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My wife and I just moved into a house in Arkansas a few months ago and have noticed a few drainage issues with the back yard, it has roughly a 5 to 10 degree slope (east to west) and is fenced in. The soil is fairly hard and seems clay like at the surface. There is also a lack of grass at the moment.

The rain water will pool against the fence on the low side (West) of the yard and takes quite a while to soak into the soil in numerous places. The slope also causes loose silt and dirt to migrate towards the west side of the yard (down sloped side) during heavy rains.

I would like to fix this issue. The first thought is to till the land, fill in the low spots with some top soil, level the land slightly, and plant seed. I'm thinking that will help absorb the water faster. I would like to stray from such ideas as dry wells and re grading the land as I think they would be too costly.

My problems arises from the underground sprinkling system in the yard and some stray wires I found running underneath the cement slab patio to some point in the yard (I presume it is a wire for the underground sprinkler system). I have not followed the wires yet but they are only a few inches below the ground (if that) and are rather small in diameter.

I have read the sprinkler system should be around a foot underground, should I be concerned with that if hand till the lawn with one of those cultivating tools from Lowe's? Possibly using a rototiller? Is there a company or anything out there that can give me an idea where the sprinkler system runs (short of marking the heads and guessing/trial and error) and where these stray wires go to (something like a digger hotline, Arkansas one call only does utility type lines)?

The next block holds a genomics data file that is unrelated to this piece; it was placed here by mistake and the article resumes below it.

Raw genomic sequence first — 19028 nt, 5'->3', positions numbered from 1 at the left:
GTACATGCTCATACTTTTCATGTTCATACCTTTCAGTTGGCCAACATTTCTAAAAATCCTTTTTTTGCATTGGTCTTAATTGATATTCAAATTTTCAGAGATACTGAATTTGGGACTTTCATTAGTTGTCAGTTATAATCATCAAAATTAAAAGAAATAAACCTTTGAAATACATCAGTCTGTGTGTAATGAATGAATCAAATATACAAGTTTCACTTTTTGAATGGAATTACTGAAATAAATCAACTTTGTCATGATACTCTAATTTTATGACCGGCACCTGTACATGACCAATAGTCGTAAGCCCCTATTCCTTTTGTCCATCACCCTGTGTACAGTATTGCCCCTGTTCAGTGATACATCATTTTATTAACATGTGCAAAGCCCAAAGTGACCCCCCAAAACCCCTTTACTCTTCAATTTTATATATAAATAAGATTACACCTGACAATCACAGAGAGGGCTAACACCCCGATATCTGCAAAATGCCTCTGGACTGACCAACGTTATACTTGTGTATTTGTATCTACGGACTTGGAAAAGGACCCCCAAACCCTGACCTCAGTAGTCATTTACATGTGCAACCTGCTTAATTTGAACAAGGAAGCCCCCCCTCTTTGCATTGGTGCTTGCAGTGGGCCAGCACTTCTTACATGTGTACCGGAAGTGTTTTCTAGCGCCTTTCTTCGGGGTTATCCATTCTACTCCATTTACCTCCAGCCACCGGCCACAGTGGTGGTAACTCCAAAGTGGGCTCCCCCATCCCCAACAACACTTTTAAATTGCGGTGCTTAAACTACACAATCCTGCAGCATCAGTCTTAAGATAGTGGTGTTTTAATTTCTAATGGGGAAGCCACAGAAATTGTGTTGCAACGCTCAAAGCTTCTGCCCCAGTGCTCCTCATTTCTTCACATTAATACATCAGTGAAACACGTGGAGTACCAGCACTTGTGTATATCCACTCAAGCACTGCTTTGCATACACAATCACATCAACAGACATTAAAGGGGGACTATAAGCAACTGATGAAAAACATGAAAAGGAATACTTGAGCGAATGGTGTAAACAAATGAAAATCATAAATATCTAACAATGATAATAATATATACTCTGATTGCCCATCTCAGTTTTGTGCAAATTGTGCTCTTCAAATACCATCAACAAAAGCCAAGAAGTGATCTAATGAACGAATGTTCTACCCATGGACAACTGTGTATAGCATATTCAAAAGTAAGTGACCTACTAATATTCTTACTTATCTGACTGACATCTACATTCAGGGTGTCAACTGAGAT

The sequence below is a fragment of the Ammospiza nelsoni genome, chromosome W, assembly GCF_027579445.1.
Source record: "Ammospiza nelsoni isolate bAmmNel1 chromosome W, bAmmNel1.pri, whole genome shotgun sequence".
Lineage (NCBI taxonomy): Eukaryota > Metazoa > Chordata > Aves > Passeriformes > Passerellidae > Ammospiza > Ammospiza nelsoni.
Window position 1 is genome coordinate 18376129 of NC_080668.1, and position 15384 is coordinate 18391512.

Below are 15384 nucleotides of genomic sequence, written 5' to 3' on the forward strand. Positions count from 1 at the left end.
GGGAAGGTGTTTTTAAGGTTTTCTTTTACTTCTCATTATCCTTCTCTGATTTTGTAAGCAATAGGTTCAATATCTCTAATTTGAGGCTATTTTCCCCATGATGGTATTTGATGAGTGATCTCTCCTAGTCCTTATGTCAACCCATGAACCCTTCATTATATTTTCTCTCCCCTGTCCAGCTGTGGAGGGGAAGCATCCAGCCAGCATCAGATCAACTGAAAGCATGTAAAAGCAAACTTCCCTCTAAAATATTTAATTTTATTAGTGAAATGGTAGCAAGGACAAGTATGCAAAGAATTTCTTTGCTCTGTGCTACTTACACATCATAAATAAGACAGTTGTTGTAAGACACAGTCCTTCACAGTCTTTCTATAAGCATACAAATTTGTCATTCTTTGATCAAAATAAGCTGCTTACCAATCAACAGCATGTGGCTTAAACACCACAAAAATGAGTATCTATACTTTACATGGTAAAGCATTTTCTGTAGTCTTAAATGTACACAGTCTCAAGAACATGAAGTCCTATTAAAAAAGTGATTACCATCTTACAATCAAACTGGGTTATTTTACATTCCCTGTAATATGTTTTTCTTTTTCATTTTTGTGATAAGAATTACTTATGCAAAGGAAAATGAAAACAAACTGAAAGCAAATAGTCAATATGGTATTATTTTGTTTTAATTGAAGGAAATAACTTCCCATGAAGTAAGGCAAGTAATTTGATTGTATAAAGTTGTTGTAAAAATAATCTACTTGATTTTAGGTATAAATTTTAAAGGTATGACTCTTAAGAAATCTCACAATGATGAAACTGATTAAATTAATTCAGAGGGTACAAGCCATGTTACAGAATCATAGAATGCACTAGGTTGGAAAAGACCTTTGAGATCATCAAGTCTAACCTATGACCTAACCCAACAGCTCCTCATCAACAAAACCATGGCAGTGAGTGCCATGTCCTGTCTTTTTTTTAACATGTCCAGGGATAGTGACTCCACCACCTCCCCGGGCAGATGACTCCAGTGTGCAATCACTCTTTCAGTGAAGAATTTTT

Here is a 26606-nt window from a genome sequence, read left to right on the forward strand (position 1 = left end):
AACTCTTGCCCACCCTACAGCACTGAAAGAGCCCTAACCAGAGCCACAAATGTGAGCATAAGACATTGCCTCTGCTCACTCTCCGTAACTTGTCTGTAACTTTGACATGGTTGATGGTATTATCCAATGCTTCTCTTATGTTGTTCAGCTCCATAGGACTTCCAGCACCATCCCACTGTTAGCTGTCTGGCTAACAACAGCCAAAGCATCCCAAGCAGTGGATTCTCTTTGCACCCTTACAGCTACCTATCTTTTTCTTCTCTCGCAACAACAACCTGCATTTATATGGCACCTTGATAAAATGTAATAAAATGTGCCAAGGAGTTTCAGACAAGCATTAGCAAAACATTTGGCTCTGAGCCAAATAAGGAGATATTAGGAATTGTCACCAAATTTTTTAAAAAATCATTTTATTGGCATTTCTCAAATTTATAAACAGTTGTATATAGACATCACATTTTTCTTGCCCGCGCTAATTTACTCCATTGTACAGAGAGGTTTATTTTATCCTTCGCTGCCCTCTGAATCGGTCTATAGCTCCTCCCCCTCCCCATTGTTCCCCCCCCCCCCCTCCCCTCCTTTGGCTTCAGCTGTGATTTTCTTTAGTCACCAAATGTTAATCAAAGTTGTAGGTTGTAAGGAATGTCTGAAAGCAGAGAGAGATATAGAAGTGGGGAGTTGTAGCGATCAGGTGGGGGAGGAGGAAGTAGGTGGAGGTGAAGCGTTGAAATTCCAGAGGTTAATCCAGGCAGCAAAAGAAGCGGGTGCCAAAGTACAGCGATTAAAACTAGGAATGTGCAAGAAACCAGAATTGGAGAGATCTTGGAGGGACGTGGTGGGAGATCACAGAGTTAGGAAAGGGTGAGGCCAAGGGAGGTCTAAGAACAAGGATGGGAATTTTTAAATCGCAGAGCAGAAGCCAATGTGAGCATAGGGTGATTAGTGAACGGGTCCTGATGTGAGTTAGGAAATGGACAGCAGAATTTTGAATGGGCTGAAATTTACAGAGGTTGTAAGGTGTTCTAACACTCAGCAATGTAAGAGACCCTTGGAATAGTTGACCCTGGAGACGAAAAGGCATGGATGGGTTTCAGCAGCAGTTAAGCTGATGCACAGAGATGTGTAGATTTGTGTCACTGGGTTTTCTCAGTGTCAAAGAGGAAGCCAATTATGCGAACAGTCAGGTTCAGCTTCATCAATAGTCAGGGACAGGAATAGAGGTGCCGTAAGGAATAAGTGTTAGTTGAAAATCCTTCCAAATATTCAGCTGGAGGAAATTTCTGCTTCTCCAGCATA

Lastly, how do I prevent the rain from washing the new seed and soil towards the down hill side of the yard?

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Sprinkler lines are pretty cheap, so you could just start tilling and fix it after you're done! –  RQDQ Feb 9 '12 at 21:04
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migrated from diy.stackexchange.com Feb 9 '12 at 23:32

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1 Answer

My thought is that your best strategy is to get some organic matter and a little sand into that dense clay. Organic matter is a sponge; it will readily absorb and then release water. Sand and other aggregate is more like a sieve; it creates spaces in the soil in which water can collect, making the soil itself more absorbent. Both of them will also make the soil softer, allowing grass to sink its roots deeper and thus grow healthier. The carbon compounds and nitrates in the organic matter are natural fertilizer to your lawn as well.

If there's little or no grass in the area, it's not going to hurt much just to till it all up. Sprinkler lines CAN be a concern; your average sprinkler line will be between 6 and 12" beneath the surface; your average rototiller will chew up any heads you hit, and can even grind up the entire line beneath. As was said in the comment, sprinkler lines are relatively cheap; HOWEVER, you'll have to consider whether it's worth it to you to replace any lines you hit (in addition to materials cost, you'll either need to get dirty and wet to actually do the job, or pay a crew to do it for you). Generally you don't want to just chew up PVC or nylon into your topsoil, either.

Most systems I've seen are extremely simple; just find each head and connect the dots. To be absolutely sure since you're digging around anyway, you can dig down to the T-joint under each head and see which way the pipe(s) run. By doing this you'll also see how deeply the line was trenched.

Much more important than sprinkler lines is other utilities. Make sure you know exactly where any buried electrical, gas, CATV and water supply pipes are located on your property. Most relatively new neighborhoods should have one dedicated utility easement that carries all these conduits from central service points through to all the properties. Older developments that were built before the advent of certain modern conveniences, or even newer houses that weren't built as part of a large coherent development project, can have these lines practically anywhere on the property. If you call, they will come out and marke the lines for free. If you hit one and come out to have them fix it, it can cost you hundreds.

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